The health of our democracy depends on the quality of our political leaders and parties. We clearly need to do better in both areas.

We need better leaders.

Democracy rests on a paradox. It is a bottom-up system where the people rule themselves via the representatives they elect. But top-down leadership really matters in democracy also–even more than in autocracy. Political leadership shapes whether and how people perceive reality and govern themselves accordingly. It reinforces (or erodes) social cohesion and patriotism.

Ascending levels of leadership: We should expect all of our political leaders to have a modicum of respect for our constitutional arrangements, elections, and the institutions in which they serve. In more honorable manifestations, leaders conform themselves to and are shaped by the responsibilities embedded in their institutions. Still higher forms of leadership rest on an interplay in which politicians listen to and learn from but also reason with and lead their followers.

The highest level: Statesmanship combines the above dimensions with a core set of moral virtues and a compelling vision for the nation. Statesmanship changes American history for the better, as it did in the 1780s, the 1860s, the 1930s, and the 1980s.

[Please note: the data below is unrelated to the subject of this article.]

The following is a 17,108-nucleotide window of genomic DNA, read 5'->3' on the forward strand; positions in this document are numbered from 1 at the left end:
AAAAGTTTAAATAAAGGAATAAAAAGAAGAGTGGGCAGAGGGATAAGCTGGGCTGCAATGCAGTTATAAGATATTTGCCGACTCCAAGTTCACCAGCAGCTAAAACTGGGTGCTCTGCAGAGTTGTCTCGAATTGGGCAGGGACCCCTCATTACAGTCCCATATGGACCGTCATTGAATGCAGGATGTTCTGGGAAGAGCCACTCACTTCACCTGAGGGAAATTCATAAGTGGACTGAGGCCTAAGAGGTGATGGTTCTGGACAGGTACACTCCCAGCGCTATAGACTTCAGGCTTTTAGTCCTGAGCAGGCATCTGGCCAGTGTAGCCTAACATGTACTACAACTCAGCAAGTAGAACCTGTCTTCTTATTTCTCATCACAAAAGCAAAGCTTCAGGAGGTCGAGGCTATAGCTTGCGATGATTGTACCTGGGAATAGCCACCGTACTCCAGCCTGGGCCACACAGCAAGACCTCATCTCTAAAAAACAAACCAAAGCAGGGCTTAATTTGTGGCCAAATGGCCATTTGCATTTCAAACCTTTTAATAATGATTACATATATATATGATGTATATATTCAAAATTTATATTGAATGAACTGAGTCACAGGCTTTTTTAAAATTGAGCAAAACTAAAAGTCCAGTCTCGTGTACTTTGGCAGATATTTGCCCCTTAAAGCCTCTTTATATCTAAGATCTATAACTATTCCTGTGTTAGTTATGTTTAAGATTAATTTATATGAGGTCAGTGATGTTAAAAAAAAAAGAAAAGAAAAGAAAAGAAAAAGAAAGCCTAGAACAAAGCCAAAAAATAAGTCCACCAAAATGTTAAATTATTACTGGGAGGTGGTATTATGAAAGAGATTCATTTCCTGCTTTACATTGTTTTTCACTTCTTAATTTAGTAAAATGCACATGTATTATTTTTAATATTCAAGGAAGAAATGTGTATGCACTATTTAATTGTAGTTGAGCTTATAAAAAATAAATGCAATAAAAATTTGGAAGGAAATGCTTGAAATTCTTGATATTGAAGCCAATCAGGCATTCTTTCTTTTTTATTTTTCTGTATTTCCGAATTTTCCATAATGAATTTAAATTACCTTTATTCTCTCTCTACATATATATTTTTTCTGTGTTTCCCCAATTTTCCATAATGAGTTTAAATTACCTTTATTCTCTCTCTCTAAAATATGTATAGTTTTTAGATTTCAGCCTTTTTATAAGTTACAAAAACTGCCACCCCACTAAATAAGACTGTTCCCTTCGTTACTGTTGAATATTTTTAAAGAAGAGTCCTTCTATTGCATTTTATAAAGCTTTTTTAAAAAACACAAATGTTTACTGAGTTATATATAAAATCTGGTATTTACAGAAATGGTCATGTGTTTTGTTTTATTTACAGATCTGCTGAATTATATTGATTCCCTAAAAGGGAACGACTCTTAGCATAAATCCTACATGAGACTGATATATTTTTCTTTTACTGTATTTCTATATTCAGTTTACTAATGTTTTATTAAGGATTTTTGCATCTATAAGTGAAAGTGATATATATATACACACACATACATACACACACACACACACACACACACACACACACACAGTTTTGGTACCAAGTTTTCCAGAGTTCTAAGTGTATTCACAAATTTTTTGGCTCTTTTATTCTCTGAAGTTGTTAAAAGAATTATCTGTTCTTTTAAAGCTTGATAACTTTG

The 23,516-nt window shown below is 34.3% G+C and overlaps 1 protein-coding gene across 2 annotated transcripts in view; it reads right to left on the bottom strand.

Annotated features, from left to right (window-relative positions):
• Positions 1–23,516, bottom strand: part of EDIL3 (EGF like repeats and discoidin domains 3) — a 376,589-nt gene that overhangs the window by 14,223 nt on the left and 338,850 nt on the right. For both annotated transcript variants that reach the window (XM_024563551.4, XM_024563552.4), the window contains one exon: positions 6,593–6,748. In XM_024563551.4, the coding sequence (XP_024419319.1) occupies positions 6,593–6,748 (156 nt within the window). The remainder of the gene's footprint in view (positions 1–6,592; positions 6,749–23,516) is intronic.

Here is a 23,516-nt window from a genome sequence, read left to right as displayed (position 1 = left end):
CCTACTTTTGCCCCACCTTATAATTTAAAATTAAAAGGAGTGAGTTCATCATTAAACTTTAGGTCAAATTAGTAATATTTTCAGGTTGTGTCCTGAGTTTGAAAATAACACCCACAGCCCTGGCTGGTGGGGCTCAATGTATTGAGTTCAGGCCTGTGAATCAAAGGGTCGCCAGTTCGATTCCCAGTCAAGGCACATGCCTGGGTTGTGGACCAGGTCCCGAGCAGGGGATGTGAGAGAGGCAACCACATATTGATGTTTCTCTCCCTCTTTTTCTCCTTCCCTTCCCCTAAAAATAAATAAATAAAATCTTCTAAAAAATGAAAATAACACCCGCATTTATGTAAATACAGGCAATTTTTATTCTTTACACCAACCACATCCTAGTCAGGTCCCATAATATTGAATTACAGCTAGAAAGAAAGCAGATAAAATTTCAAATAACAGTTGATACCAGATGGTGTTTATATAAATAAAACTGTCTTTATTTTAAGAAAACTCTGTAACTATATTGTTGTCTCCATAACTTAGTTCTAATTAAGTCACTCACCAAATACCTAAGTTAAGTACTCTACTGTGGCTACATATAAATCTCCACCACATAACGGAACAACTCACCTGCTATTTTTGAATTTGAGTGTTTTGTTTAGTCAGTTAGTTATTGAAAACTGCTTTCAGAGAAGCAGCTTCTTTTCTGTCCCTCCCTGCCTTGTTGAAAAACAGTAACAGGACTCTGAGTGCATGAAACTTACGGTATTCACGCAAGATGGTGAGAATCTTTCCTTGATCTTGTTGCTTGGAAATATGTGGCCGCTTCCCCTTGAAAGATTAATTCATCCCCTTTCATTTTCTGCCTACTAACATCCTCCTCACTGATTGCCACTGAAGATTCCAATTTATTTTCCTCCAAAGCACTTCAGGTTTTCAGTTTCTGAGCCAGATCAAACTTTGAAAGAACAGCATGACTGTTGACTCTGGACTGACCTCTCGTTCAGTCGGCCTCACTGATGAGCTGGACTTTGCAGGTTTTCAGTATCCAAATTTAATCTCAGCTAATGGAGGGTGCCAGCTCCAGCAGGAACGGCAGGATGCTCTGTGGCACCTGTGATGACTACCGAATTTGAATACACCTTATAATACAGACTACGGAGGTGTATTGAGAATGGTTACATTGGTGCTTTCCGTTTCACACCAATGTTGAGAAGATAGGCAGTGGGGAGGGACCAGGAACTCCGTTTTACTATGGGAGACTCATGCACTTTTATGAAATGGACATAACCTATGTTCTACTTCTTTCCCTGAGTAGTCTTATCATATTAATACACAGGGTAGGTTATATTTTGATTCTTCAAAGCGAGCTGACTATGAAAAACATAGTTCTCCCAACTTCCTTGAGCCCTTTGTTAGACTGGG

The big questions we seek to answer: What would it take to recover an appreciation for and solicit more responsible political leadership? What would statesmanship look like, and what are its core tasks, in the present moment?

We need better parties.

Most Americans have reservations about political parties and the partisanship they give rise to, but they are essential for democracy. Majority rule is the one legitimate basis for self-government among free and equal citizens. And parties are how we build, organize, sustain, and hold majorities accountable.

The problem with our parties: The American two-party system has become tribalized in ways that confound the core features of our system of government. The complexity of our governing arrangements (separation of powers, checks and balances, federalism, etc.) presumes the need to negotiate and compromise across them. The diverse values, interests, and agendas built into our extended republic presume a kaleidoscope of coalitions shifting from issue to issue. These presumptions no longer hold. We are thus hard-pressed to solve big problems, preserve social trust, and maintain faith in elections.

All is not lost: Positive changes could come about in several ways, including more robust factionalism within the two parties; a reimagining and revitalization of place-based party politics; the emergence of multiple parties and ad hoc electoral coalitions in various states; and astute political leadership that cultivates a broad and enduring majority.

The big questions we seek to answer: What will it take to foster more pluralism, pragmatism, and patriotism in our party system? How could we remake party politics to better suit the requirements of our polity?